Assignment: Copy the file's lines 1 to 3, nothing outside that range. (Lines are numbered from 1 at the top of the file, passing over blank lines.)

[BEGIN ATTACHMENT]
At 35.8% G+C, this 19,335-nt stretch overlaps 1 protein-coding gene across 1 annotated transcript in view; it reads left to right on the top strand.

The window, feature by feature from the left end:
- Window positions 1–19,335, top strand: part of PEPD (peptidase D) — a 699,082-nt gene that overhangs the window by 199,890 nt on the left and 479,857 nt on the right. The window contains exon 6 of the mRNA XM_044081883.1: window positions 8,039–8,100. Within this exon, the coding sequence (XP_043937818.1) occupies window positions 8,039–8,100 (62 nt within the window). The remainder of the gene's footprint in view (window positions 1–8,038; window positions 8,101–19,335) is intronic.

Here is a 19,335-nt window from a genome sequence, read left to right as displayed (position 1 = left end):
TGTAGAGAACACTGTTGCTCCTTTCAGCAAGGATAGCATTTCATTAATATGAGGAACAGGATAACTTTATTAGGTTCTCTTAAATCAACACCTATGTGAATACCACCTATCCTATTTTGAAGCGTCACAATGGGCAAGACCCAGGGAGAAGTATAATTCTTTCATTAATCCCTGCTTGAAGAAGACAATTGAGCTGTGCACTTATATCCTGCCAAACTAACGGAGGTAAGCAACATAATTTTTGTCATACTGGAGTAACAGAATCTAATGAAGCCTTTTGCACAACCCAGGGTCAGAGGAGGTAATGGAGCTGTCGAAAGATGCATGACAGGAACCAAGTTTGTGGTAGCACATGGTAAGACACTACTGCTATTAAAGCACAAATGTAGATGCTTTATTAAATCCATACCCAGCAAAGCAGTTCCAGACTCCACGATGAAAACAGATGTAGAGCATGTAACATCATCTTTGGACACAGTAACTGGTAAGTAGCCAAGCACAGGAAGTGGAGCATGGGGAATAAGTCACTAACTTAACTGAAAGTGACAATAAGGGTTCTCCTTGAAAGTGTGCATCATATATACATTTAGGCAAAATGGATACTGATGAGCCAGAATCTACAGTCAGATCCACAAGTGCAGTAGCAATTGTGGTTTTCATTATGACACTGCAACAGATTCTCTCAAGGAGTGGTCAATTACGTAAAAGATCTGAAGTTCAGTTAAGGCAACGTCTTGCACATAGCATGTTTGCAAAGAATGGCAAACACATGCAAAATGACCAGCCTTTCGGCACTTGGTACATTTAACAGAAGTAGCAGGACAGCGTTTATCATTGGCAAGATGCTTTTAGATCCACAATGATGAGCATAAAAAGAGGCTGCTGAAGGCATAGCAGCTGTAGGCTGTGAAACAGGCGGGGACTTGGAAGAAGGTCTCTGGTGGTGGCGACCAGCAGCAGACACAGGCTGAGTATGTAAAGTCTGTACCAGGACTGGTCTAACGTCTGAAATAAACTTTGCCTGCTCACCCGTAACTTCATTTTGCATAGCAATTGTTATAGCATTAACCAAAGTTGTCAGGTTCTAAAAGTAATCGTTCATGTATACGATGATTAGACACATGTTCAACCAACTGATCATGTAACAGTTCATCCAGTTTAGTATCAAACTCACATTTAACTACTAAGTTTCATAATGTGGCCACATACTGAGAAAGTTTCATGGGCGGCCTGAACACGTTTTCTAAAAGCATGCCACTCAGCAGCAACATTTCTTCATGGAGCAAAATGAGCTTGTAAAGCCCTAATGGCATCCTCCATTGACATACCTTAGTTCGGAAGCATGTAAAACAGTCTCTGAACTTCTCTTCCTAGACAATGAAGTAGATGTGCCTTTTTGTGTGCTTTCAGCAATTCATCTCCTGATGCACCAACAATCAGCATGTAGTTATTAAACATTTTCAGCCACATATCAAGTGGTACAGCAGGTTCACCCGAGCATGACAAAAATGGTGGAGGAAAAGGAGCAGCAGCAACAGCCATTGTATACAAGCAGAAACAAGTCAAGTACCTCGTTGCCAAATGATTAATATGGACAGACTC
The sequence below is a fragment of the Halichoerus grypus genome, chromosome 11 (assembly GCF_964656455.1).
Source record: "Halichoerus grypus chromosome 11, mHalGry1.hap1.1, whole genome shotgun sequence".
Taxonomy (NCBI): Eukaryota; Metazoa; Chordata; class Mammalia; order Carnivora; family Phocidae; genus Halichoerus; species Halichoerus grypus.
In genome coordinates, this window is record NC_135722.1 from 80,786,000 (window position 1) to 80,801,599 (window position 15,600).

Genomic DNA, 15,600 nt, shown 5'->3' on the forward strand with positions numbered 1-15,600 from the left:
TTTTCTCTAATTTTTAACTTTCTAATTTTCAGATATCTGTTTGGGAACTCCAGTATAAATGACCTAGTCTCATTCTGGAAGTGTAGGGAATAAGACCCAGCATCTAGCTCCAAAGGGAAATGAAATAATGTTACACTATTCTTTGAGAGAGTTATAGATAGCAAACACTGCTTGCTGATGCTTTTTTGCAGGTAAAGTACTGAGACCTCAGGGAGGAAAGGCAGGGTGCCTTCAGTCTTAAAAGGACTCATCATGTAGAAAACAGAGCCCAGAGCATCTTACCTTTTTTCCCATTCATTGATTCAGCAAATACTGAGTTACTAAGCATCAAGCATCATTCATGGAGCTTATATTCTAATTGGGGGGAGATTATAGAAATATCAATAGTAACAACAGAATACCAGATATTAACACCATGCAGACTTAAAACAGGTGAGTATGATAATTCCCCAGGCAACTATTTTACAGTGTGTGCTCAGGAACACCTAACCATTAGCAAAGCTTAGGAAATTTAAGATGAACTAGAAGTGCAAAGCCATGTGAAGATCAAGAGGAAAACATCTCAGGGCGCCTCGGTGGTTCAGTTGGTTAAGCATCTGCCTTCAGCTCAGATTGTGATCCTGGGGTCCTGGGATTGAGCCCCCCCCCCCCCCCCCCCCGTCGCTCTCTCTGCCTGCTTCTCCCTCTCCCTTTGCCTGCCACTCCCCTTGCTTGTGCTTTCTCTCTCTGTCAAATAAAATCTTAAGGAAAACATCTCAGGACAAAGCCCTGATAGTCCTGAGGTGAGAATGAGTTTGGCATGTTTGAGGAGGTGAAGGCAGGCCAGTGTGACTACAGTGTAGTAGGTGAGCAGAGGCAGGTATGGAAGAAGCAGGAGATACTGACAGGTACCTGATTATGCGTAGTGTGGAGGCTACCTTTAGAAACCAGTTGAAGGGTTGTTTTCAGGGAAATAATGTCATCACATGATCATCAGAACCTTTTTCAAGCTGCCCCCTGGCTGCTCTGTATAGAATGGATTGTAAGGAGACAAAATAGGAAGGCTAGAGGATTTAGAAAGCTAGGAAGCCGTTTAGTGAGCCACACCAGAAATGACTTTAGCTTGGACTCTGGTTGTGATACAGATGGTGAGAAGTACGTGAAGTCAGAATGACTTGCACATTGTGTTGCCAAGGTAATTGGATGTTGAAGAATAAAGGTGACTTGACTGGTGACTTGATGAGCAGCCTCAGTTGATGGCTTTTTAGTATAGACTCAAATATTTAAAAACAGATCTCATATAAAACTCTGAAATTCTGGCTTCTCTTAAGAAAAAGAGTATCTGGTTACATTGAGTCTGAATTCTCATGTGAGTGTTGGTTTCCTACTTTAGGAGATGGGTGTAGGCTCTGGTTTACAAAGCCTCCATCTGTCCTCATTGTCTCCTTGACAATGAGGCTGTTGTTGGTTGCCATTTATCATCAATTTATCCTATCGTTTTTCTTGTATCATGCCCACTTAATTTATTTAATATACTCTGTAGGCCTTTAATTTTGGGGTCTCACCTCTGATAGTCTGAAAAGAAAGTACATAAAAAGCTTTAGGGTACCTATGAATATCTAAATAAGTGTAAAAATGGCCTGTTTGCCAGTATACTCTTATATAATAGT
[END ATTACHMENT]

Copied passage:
At 35.8% G+C, this 19,335-nt stretch overlaps 1 protein-coding gene across 1 annotated transcript in view; it reads left to right on the top strand.

The window, feature by feature from the left end:
- Window positions 1–19,335, top strand: part of PEPD (peptidase D) — a 699,082-nt gene that overhangs the window by 199,890 nt on the left and 479,857 nt on the right. The window contains exon 6 of the mRNA XM_044081883.1: window positions 8,039–8,100. Within this exon, the coding sequence (XP_043937818.1) occupies window positions 8,039–8,100 (62 nt within the window). The remainder of the gene's footprint in view (window positions 1–8,038; window positions 8,101–19,335) is intronic.